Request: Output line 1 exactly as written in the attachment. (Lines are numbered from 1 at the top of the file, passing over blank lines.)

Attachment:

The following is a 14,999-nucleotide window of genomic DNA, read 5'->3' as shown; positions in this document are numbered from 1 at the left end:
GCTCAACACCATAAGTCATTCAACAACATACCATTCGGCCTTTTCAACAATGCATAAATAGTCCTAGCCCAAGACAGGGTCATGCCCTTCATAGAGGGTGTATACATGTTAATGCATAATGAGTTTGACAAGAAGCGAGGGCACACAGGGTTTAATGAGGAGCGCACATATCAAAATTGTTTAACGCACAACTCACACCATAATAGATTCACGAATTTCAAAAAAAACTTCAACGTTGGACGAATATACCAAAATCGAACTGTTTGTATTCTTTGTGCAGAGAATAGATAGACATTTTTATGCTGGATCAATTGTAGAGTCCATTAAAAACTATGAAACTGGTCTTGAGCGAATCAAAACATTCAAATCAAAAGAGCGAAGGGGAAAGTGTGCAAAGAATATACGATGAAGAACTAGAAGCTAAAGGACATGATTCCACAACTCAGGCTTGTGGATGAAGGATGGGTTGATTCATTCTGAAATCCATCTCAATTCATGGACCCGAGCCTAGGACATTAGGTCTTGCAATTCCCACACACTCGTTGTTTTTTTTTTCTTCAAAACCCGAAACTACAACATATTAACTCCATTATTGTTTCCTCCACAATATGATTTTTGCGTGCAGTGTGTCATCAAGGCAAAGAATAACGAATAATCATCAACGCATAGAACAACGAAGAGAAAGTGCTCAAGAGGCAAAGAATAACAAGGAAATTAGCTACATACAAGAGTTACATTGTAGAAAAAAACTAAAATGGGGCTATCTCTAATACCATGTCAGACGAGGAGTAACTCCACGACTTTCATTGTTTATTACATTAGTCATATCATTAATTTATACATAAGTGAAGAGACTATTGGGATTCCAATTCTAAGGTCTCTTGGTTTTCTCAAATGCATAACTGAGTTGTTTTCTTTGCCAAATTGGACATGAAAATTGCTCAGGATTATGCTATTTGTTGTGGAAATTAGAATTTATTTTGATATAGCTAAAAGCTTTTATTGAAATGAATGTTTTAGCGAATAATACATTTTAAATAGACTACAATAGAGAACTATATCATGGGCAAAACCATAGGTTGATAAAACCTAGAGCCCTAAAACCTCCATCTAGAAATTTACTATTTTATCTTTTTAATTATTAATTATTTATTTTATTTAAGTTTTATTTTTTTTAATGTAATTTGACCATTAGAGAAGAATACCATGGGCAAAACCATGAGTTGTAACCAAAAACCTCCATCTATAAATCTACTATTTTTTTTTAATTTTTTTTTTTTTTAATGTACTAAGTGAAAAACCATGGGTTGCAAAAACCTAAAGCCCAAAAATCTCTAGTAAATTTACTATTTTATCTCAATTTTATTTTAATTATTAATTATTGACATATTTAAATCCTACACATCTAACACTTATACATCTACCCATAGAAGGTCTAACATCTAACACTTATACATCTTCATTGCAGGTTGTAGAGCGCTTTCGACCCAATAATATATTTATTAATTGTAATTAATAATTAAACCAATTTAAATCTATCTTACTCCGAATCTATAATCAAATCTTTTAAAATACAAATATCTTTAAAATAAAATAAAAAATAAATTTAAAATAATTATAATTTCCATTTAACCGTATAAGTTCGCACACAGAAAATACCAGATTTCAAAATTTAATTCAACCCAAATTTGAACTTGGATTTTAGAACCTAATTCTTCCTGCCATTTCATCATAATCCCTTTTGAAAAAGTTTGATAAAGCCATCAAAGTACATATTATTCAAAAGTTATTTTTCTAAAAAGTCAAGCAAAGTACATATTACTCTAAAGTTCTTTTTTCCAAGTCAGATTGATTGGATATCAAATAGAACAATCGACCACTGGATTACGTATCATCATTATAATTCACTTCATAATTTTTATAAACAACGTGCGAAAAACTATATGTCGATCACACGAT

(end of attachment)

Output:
The following is a 14,999-nucleotide window of genomic DNA, read 5'->3' as shown; positions in this document are numbered from 1 at the left end: